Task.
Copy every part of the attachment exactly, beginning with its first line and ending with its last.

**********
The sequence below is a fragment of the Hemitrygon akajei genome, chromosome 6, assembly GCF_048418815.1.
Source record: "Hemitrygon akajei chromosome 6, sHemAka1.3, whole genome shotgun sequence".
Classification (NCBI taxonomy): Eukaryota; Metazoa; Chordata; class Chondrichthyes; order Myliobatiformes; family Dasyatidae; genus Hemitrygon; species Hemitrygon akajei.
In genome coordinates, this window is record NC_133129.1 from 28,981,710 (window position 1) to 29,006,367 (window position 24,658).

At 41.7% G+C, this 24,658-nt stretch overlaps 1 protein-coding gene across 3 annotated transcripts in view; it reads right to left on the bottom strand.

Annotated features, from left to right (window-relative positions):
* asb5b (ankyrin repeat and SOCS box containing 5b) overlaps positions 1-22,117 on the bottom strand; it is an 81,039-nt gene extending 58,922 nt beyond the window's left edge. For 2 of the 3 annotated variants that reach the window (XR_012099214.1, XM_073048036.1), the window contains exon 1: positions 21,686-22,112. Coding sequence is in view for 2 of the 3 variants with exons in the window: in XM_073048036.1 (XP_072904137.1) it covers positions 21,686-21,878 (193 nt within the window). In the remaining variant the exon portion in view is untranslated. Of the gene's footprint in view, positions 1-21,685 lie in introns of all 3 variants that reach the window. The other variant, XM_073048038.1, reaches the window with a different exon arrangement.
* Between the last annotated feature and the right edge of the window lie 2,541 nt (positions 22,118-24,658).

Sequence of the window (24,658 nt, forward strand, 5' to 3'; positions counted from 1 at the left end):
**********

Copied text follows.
The sequence below is a fragment of the Hemitrygon akajei genome, chromosome 6, assembly GCF_048418815.1.
Source record: "Hemitrygon akajei chromosome 6, sHemAka1.3, whole genome shotgun sequence".
Classification (NCBI taxonomy): Eukaryota; Metazoa; Chordata; class Chondrichthyes; order Myliobatiformes; family Dasyatidae; genus Hemitrygon; species Hemitrygon akajei.
In genome coordinates, this window is record NC_133129.1 from 28,981,710 (window position 1) to 29,006,367 (window position 24,658).

At 41.7% G+C, this 24,658-nt stretch overlaps 1 protein-coding gene across 3 annotated transcripts in view; it reads right to left on the bottom strand.

Annotated features, from left to right (window-relative positions):
* asb5b (ankyrin repeat and SOCS box containing 5b) overlaps positions 1-22,117 on the bottom strand; it is an 81,039-nt gene extending 58,922 nt beyond the window's left edge. For 2 of the 3 annotated variants that reach the window (XR_012099214.1, XM_073048036.1), the window contains exon 1: positions 21,686-22,112. Coding sequence is in view for 2 of the 3 variants with exons in the window: in XM_073048036.1 (XP_072904137.1) it covers positions 21,686-21,878 (193 nt within the window). In the remaining variant the exon portion in view is untranslated. Of the gene's footprint in view, positions 1-21,685 lie in introns of all 3 variants that reach the window. The other variant, XM_073048038.1, reaches the window with a different exon arrangement.
* Between the last annotated feature and the right edge of the window lie 2,541 nt (positions 22,118-24,658).

Sequence of the window (24,658 nt, forward strand, 5' to 3'; positions counted from 1 at the left end):